Exhibitions Assistant Emily Amesbury discusses Tate Britain’s latest exhibition dedicated to one of the earliest forms of photography.
As the leading photographic process of its time, the ‘salt print’ was vital to the creation of an innovative visual language, whilst capturing a snapshot of life in the nineteenth century. At a time when painting and sculpture dominated the art-world, photography was yet to establish its status as an art form in its own right.
Tate Britian's current exhibition Salt & Silver follows photography’s emergence as a platform for experimentation, from its inception to its initial developments, as photographers embraced the unique possibilities of their new medium and revolutionised the way we record the world around us.
A method pioneered by William Henry Fox Talbot in 1839, salt prints provided the foundations for contemporary photography, but are now part of a practice which has since been transformed by today’s technological advances. It is easy to forget that photography once relied entirely on lengthy chemical processes, especially now that an image can be captured digitally through the instantaneous snap of the shutter. By 1841 Talbot had established the technique of coating paper with a combination of salt solution and silver nitrate to produce a light sensitive surface. This enabled the creation of a photographic negative known as a ‘calotype’. The negative would then be used to form a positive which could be infinitely reproduced. Due to the fragile nature of the process, few salt prints have survived to the present day. Therefore this exhibition provides an astonishingly rare chance to view some of the oldest and best examples of early photography. Alongside Talbot’s calotypes, the exhibition also includes photographs by Roger Fenton, David Octavius Hill & Robert Adamson and Eugène Piot.
Room One introduces the viewer to paper photography and its unique ability to capture society, objects and architecture with a new realism. With this came the public perception that the camera was representational of ‘truth’, that the photograph was able to prove the existence of its subject. The camera was a mechanically democratic invention, capturing each subject as equal regardless of status. David Octavius Hill & Robert Adamson were among the first to utilise this new realism, documenting the working communities of Newhaven, Edinburgh in the series Newhaven Fisherman (1843-45). Using the camera to capture elements of the everyday, Hill & Adamson present staged representations of these communities; though it is questionable whether these photographs depict the true reality of these occupations, as the subjects stand posed and distanced from their surroundings.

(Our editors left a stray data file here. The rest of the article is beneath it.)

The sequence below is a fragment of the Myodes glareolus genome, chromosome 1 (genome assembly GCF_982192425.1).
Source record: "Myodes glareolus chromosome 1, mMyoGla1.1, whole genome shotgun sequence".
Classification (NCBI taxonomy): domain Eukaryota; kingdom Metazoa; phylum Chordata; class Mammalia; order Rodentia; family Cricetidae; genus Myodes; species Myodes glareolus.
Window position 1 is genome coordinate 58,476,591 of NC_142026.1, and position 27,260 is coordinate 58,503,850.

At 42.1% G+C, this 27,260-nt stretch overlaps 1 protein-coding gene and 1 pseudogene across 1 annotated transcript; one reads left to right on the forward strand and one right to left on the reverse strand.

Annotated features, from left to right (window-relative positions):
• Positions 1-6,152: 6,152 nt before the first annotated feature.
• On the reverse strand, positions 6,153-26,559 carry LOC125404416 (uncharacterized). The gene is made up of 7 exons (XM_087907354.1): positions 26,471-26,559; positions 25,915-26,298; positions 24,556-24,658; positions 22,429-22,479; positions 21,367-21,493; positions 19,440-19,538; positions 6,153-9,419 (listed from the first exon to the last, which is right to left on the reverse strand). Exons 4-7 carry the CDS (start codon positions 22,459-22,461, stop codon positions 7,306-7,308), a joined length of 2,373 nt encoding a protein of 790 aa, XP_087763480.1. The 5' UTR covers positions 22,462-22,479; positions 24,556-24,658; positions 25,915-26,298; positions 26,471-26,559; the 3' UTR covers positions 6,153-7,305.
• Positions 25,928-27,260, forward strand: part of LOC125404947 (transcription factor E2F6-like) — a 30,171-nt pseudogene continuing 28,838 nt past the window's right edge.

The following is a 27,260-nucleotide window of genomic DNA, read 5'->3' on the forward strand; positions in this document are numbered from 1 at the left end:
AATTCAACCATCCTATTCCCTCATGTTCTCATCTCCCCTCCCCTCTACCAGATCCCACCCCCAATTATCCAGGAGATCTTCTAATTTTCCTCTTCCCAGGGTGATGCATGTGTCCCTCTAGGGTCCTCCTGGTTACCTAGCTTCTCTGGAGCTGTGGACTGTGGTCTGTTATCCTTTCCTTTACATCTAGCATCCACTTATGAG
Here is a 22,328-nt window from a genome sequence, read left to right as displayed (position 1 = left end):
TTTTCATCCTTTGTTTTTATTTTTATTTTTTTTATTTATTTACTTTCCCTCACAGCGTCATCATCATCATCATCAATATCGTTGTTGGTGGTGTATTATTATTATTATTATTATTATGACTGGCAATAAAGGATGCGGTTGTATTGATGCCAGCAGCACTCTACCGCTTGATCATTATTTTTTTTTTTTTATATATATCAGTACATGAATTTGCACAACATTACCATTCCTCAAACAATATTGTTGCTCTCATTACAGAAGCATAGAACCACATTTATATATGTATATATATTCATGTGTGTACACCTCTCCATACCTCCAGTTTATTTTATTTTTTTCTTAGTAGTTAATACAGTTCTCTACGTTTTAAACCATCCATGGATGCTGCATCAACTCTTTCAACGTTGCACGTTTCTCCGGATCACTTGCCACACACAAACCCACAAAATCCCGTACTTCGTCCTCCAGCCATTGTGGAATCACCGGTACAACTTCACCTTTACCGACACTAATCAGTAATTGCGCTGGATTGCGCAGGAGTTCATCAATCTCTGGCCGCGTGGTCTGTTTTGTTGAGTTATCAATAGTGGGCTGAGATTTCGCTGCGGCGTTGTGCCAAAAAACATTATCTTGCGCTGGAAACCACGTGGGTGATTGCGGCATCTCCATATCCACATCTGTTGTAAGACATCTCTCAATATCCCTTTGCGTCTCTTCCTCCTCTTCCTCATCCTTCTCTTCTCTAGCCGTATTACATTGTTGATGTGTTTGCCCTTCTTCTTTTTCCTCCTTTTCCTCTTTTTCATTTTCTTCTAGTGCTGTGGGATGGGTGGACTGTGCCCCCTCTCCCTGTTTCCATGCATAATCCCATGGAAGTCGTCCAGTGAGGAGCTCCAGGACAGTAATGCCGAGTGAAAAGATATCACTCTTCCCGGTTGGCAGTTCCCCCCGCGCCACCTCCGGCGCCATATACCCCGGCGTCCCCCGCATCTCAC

Roger Fenton’s photographs depicting the Crimean War, found in Room Two, could also be seen as a constructed ‘reality’. His vast scenes of the battlefield, devoid of people, do not depict the true brutality of the war - rather an edited account of events. It could be assumed that this was due to the laborious processes involved in producing the image. Construction of the scene may have been necessary in order to capture events reliably, especially those which were fast moving. His photographs, like those of his contemporaries, highlight a vastly different approach from the immediate documentary techniques of the present.
A clear thread of the exhibition appears to be the camera’s ability to suspend time. Through Eugène Piot’s lens, the Parthenon is forever suspended in its pre-restored state, blackened and surrounded by rubble as it was in 1852. Marking discoveries of ancient landscapes, photographers, were able to transport the British public to these previously unseen sights, using photography to broaden their awareness and understanding of the wider world. The camera has been able to portray our place in history, and as these images suggest, there remains a constant and deep-rooted interest in exploring and celebrating the world around us.
This is an exhibition that charts photography’s progression throughout the 1840s until 1860, from how photography was, to use Talbot’s own phrases, ‘drawing with light’ and ‘the art of fixing a shadow’. However, this is part of a much larger narrative in the development of the medium that the viewer is left to explore. Photography’s position between art and technology is a unique one and the exhibition provides an insight into early photography, distanced from modern technology and operated by a select few. It is an opportunity to view the foundations of what is a now, through the use of digital cameras and camera phones, an accessible household practice of the modern age.
Salt & Silver is at Tate Britain until Sunday 7 June.